The use of sari silk in our Govind rug means each one is truly unique

The use of sari silk in our Govind rug means each one is truly unique

Wendy Morrison Govind rug – The Curated Collection.

Govind was the second rug hand selected by Wendy to join our Curated Collection.  This beautiful rug is made up of a repeat pattern of hand knotted sari silks in hues of pinks, purples & blues.

Wendy Morrison Govind rug – close up

Govind – close up

No two Govind rugs are the same.  Here’s why…

The silk used in Govind is the leftover threads from the making of saris. This ‘waste’ silk is collected and then sorted into colours and recycled into a slightly thicker yarn so it can be used in the making of carpets and rugs. The sari silk is collected from over 200 different locations so the colour cannot be controlled which means you can’t get a uniform tone or shade.  Colours are made up of various shades and tones – often there’s up to 50 shades of one colour mixed together.  This gives the design good variation and depth which adds a richness and interest. In fact it is used in this raw state rather than re-dyed to get this unique variation so that every rug is unique in its own way.

The result is that you may have a Govind that is slightly pinker than another or a deeper purple than another.  Maybe it will have more bluish tones to the purple.  Like this one here…

Govind – with more blue than pink in the sari mix

And because the variation in each colour means that there are many shades of pink, of blue and of purple your Govind rug will work and sit with your scheme if this colour palette is what you are after.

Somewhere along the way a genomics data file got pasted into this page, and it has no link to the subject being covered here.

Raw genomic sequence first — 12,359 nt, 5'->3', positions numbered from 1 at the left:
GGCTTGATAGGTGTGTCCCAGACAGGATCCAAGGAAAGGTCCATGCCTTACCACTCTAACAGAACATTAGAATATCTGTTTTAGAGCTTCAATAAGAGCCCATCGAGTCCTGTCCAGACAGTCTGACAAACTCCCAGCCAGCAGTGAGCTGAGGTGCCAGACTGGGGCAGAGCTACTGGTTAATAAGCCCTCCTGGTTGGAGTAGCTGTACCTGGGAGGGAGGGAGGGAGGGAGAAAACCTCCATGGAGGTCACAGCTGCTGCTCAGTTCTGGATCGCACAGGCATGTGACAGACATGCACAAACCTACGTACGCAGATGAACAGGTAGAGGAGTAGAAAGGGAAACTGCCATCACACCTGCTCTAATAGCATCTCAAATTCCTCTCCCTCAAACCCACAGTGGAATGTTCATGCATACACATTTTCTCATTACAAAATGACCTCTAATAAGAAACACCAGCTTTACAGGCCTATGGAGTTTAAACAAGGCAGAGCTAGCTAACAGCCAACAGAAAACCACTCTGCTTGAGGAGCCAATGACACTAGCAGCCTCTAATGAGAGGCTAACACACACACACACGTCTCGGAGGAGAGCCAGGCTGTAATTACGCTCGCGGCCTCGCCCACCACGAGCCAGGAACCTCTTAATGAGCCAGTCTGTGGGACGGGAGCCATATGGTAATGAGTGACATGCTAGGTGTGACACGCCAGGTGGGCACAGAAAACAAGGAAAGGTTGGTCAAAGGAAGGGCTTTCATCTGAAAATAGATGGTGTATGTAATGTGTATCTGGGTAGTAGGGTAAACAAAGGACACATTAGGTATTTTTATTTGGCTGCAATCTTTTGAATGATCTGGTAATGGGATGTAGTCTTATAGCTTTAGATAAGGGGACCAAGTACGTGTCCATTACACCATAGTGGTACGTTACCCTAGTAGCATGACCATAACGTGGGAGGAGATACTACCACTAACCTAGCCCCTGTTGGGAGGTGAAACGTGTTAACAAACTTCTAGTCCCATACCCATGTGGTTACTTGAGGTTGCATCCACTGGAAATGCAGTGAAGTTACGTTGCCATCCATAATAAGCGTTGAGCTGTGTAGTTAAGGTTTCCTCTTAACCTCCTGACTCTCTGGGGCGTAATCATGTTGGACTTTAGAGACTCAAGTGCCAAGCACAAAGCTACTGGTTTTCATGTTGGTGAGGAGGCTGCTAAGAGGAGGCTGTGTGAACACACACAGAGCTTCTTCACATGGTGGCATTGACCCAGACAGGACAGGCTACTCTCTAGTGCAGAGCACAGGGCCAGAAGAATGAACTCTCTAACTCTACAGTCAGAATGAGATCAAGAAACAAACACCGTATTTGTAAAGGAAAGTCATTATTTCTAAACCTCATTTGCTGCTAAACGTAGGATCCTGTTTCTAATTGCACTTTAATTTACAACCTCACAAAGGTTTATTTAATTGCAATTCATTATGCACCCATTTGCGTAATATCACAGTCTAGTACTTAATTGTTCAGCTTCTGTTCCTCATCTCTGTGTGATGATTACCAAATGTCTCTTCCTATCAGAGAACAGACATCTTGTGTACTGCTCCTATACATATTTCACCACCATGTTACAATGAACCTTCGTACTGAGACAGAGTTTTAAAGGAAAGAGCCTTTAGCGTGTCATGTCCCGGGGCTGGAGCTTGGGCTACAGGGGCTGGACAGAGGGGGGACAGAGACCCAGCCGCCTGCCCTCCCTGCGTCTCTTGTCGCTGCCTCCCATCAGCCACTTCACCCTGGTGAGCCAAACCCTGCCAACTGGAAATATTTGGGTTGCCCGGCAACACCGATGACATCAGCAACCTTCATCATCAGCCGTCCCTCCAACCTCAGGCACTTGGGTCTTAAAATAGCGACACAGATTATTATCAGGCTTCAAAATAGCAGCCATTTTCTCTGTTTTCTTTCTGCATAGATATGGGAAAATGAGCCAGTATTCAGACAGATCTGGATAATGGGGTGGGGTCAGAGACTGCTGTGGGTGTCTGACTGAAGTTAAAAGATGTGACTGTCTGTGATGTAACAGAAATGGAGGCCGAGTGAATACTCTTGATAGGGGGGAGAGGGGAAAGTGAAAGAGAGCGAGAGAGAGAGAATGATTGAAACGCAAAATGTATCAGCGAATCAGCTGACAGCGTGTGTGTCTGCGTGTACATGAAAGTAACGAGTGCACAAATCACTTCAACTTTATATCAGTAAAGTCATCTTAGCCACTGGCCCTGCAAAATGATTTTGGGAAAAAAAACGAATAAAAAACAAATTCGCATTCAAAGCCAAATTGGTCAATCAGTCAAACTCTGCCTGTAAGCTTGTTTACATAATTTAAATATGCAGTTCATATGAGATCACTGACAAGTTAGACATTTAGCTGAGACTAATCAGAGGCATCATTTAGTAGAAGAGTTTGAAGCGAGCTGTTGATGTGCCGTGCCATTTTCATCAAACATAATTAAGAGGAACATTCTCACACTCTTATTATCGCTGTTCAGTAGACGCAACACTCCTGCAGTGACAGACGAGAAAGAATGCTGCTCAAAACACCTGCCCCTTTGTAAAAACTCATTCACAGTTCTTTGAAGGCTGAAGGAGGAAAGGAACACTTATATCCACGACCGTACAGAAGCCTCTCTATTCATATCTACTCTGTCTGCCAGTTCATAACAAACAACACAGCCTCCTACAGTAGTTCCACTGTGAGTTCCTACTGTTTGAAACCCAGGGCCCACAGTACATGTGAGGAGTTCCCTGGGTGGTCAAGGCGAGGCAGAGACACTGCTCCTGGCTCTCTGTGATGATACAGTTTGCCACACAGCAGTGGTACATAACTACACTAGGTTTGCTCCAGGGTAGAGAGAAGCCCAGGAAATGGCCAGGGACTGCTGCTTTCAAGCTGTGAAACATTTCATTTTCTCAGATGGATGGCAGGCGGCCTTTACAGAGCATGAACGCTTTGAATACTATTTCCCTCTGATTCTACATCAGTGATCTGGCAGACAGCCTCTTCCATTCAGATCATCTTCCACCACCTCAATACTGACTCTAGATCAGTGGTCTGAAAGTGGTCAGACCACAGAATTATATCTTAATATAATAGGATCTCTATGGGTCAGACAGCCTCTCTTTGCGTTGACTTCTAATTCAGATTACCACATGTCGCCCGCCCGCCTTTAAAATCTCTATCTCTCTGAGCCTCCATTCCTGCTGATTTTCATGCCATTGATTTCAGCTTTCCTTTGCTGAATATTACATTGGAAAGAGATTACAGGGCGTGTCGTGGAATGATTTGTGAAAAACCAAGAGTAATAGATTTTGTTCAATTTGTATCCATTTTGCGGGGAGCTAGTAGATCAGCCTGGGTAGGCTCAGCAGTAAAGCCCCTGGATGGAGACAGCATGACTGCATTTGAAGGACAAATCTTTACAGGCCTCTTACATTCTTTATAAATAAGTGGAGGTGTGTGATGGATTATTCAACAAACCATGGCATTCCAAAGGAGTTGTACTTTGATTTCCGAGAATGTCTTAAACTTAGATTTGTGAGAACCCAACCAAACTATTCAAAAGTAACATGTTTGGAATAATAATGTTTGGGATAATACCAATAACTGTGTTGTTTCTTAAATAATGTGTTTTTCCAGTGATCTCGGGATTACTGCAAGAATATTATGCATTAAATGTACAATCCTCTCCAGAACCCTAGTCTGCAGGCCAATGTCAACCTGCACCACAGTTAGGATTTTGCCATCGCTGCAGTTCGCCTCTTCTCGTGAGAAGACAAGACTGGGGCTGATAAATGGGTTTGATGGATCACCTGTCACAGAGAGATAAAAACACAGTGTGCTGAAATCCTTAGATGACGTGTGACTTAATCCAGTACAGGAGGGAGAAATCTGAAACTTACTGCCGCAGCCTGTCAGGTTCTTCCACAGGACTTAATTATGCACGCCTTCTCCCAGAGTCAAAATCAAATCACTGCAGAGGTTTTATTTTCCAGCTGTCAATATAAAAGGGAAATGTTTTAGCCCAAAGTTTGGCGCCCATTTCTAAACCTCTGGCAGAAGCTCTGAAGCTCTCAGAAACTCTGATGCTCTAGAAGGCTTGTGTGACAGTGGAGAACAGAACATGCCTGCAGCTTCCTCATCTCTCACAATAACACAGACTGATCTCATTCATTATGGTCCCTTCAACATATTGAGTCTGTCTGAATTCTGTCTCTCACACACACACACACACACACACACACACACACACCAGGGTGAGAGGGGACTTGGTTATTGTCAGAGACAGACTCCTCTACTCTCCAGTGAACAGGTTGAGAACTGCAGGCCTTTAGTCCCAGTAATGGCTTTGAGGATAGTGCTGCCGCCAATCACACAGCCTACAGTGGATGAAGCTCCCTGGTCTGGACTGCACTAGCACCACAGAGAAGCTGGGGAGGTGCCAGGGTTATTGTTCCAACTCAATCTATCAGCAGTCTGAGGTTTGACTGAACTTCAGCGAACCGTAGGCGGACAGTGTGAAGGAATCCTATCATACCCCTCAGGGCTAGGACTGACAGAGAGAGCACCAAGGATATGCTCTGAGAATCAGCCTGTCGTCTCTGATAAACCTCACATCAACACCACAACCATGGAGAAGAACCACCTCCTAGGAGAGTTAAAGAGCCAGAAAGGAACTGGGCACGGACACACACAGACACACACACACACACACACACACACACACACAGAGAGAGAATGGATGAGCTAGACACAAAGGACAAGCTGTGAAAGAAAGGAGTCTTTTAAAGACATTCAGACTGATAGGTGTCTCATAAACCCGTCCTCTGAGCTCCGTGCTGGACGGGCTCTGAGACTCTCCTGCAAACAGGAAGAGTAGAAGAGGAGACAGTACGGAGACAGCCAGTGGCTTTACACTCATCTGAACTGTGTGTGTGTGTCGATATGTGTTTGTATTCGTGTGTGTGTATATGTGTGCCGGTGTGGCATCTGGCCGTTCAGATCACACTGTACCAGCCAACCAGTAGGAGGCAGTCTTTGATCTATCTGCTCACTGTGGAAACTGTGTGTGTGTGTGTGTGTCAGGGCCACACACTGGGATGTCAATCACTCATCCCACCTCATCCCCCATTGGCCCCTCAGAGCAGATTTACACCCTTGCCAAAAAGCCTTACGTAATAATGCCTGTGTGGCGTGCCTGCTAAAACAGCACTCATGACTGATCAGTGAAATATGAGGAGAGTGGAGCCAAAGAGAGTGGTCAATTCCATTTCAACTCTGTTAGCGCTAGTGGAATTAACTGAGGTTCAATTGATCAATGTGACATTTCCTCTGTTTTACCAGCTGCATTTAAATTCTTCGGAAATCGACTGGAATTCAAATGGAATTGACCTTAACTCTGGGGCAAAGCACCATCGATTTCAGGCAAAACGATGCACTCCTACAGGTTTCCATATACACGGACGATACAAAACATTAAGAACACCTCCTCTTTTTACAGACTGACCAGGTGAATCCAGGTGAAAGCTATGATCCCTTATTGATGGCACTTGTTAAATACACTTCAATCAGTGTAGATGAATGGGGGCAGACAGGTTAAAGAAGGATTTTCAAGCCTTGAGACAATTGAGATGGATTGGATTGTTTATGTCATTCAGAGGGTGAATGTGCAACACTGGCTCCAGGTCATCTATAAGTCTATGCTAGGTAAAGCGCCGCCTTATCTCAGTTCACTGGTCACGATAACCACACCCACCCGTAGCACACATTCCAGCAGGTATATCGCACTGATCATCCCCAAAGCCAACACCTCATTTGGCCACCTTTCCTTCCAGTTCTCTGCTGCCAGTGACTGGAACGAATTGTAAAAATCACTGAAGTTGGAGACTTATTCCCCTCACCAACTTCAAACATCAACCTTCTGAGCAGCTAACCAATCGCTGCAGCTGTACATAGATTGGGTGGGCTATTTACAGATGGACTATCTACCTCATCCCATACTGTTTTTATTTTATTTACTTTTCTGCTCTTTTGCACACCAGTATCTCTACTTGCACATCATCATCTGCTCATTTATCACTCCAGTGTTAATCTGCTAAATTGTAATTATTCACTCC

Another beautiful thing about this rug is how the patten is raised from the base. This occurs through a process of oxidisation – fascinating yes? Here’s how the rug is made, from start to finish…

Govind has a cotton base and is made using good quality Indian wool & Sari silk. This raw material and the design is given to skilled artisans who weave the threads into the design using Persian knots.

Govind rug on the loom

This raw rug then goes for washing where it undergoes various operations to give it a finalised look.

Govind washing stage one

Each rug is washed twice. The first wash is the regular wash to clean it completely and the second wash is where a process called oxidisation takes place.  This second wash is a heavy wash that wool can not withstand and so it is washed out – leaving the beautiful silk and cotton design in place.

Govind – washing stage two

Govind – wash complete. Now to dry and to tidy up the fringe.

Govind complete and with all its hues of pinks, purples and blues.

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